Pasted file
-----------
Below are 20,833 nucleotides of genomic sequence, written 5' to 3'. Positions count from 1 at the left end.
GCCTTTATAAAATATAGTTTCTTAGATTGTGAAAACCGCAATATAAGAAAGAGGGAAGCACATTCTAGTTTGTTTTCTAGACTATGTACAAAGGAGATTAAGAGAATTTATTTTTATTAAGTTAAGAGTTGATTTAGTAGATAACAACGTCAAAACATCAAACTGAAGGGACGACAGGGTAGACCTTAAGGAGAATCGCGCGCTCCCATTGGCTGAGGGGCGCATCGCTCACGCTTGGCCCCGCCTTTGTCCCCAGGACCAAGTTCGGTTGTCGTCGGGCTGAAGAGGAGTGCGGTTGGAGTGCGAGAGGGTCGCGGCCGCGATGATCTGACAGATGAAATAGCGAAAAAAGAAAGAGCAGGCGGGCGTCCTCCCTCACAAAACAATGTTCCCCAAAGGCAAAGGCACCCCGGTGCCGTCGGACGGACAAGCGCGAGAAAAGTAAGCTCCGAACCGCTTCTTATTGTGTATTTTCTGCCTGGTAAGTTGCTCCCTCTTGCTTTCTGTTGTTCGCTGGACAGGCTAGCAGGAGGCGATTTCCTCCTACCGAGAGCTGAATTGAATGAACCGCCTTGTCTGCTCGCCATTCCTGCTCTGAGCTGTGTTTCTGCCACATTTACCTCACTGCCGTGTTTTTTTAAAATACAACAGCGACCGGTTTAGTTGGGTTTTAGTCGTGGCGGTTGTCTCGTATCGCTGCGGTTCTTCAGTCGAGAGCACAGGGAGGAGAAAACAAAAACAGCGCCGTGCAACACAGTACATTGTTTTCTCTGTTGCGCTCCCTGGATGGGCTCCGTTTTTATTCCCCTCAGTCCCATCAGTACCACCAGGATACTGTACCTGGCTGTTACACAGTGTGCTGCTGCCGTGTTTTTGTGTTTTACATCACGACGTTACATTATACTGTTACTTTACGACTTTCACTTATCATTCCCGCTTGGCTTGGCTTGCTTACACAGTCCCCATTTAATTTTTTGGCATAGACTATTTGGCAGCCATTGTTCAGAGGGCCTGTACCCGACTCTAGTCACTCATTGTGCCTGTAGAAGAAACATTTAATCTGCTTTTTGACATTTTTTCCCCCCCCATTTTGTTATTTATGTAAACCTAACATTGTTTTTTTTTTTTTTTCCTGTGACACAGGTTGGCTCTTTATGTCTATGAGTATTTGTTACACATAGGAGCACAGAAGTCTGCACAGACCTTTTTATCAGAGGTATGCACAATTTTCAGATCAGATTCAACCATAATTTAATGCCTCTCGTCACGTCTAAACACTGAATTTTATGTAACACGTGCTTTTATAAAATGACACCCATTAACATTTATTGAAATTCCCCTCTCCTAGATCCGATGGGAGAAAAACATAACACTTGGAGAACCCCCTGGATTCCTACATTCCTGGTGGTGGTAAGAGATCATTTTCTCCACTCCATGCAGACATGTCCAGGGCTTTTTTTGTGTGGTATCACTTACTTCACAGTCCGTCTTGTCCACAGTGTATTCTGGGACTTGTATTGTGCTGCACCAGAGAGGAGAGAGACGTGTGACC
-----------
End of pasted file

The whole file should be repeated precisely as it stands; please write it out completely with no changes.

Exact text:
Below are 20,833 nucleotides of genomic sequence, written 5' to 3'. Positions count from 1 at the left end.
GCCTTTATAAAATATAGTTTCTTAGATTGTGAAAACCGCAATATAAGAAAGAGGGAAGCACATTCTAGTTTGTTTTCTAGACTATGTACAAAGGAGATTAAGAGAATTTATTTTTATTAAGTTAAGAGTTGATTTAGTAGATAACAACGTCAAAACATCAAACTGAAGGGACGACAGGGTAGACCTTAAGGAGAATCGCGCGCTCCCATTGGCTGAGGGGCGCATCGCTCACGCTTGGCCCCGCCTTTGTCCCCAGGACCAAGTTCGGTTGTCGTCGGGCTGAAGAGGAGTGCGGTTGGAGTGCGAGAGGGTCGCGGCCGCGATGATCTGACAGATGAAATAGCGAAAAAAGAAAGAGCAGGCGGGCGTCCTCCCTCACAAAACAATGTTCCCCAAAGGCAAAGGCACCCCGGTGCCGTCGGACGGACAAGCGCGAGAAAAGTAAGCTCCGAACCGCTTCTTATTGTGTATTTTCTGCCTGGTAAGTTGCTCCCTCTTGCTTTCTGTTGTTCGCTGGACAGGCTAGCAGGAGGCGATTTCCTCCTACCGAGAGCTGAATTGAATGAACCGCCTTGTCTGCTCGCCATTCCTGCTCTGAGCTGTGTTTCTGCCACATTTACCTCACTGCCGTGTTTTTTTAAAATACAACAGCGACCGGTTTAGTTGGGTTTTAGTCGTGGCGGTTGTCTCGTATCGCTGCGGTTCTTCAGTCGAGAGCACAGGGAGGAGAAAACAAAAACAGCGCCGTGCAACACAGTACATTGTTTTCTCTGTTGCGCTCCCTGGATGGGCTCCGTTTTTATTCCCCTCAGTCCCATCAGTACCACCAGGATACTGTACCTGGCTGTTACACAGTGTGCTGCTGCCGTGTTTTTGTGTTTTACATCACGACGTTACATTATACTGTTACTTTACGACTTTCACTTATCATTCCCGCTTGGCTTGGCTTGCTTACACAGTCCCCATTTAATTTTTTGGCATAGACTATTTGGCAGCCATTGTTCAGAGGGCCTGTACCCGACTCTAGTCACTCATTGTGCCTGTAGAAGAAACATTTAATCTGCTTTTTGACATTTTTTCCCCCCCCATTTTGTTATTTATGTAAACCTAACATTGTTTTTTTTTTTTTTTCCTGTGACACAGGTTGGCTCTTTATGTCTATGAGTATTTGTTACACATAGGAGCACAGAAGTCTGCACAGACCTTTTTATCAGAGGTATGCACAATTTTCAGATCAGATTCAACCATAATTTAATGCCTCTCGTCACGTCTAAACACTGAATTTTATGTAACACGTGCTTTTATAAAATGACACCCATTAACATTTATTGAAATTCCCCTCTCCTAGATCCGATGGGAGAAAAACATAACACTTGGAGAACCCCCTGGATTCCTACATTCCTGGTGGTGGTAAGAGATCATTTTCTCCACTCCATGCAGACATGTCCAGGGCTTTTTTTGTGTGGTATCACTTACTTCACAGTCCGTCTTGTCCACAGTGTATTCTGGGACTTGTATTGTGCTGCACCAGAGAGGAGAGAGACGTGTGACC